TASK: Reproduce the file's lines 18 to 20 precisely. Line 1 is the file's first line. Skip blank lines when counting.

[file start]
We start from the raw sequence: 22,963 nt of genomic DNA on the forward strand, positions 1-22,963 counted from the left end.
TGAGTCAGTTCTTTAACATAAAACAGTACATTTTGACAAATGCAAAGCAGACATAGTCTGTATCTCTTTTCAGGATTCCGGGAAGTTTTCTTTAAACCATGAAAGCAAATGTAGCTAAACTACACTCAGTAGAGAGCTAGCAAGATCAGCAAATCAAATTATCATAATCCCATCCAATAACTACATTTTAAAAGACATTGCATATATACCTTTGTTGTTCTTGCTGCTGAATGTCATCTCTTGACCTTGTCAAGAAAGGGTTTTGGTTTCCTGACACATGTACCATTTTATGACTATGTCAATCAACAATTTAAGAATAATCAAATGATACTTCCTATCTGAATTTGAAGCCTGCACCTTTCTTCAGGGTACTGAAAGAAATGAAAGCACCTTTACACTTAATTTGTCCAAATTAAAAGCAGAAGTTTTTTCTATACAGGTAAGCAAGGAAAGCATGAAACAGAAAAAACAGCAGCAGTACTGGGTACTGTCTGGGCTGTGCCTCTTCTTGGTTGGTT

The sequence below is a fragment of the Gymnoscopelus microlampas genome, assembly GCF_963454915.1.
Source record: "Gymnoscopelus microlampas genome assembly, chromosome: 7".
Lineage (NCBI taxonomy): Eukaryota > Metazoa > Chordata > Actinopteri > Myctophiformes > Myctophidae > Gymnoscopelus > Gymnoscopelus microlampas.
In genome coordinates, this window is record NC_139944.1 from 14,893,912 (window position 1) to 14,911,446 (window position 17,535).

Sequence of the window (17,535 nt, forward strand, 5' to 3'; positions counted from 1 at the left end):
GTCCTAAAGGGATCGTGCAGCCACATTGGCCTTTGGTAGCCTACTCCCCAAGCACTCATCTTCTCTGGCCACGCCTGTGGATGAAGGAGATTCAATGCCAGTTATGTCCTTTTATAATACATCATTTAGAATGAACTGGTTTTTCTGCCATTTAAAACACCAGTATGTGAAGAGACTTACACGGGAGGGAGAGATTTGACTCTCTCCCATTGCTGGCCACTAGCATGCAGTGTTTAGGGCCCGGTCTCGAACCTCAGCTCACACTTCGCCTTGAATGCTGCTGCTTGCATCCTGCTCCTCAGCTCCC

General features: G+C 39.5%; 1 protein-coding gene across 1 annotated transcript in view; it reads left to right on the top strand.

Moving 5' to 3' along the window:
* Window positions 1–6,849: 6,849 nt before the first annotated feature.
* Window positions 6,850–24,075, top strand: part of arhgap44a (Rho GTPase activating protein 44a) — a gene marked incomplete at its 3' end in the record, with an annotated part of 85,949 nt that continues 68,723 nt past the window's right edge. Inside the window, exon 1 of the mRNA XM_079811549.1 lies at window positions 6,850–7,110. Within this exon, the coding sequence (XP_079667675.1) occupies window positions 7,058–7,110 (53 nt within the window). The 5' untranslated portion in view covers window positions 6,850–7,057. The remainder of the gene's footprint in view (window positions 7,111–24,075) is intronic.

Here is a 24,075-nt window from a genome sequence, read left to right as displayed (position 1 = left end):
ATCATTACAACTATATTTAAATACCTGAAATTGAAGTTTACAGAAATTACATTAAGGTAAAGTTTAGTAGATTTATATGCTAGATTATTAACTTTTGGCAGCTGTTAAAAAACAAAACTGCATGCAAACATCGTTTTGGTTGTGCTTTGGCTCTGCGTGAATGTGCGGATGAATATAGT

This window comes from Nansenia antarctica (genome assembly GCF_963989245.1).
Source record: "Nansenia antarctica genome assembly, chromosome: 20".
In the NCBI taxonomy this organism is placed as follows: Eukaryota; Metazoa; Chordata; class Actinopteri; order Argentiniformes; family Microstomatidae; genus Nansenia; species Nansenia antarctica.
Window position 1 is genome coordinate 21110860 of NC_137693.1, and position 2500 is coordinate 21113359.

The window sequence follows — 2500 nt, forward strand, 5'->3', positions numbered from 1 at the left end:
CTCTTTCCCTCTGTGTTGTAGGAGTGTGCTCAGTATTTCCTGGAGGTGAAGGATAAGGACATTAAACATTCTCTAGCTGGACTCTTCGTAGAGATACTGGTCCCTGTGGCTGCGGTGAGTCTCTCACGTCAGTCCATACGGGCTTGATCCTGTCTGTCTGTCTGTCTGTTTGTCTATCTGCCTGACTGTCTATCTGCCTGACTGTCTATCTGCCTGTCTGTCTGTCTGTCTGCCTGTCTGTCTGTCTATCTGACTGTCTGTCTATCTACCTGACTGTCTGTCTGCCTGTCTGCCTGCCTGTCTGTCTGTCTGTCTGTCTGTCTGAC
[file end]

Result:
Window position 1 is genome coordinate 21110860 of NC_137693.1, and position 2500 is coordinate 21113359.

The window sequence follows — 2500 nt, forward strand, 5'->3', positions numbered from 1 at the left end:
CTCTTTCCCTCTGTGTTGTAGGAGTGTGCTCAGTATTTCCTGGAGGTGAAGGATAAGGACATTAAACATTCTCTAGCTGGACTCTTCGTAGAGATACTGGTCCCTGTGGCTGCGGTGAGTCTCTCACGTCAGTCCATACGGGCTTGATCCTGTCTGTCTGTCTGTCTGTTTGTCTATCTGCCTGACTGTCTATCTGCCTGACTGTCTATCTGCCTGTCTGTCTGTCTGTCTGCCTGTCTGTCTGTCTATCTGACTGTCTGTCTATCTACCTGACTGTCTGTCTGCCTGTCTGCCTGCCTGTCTGTCTGTCTGTCTGTCTGTCTGAC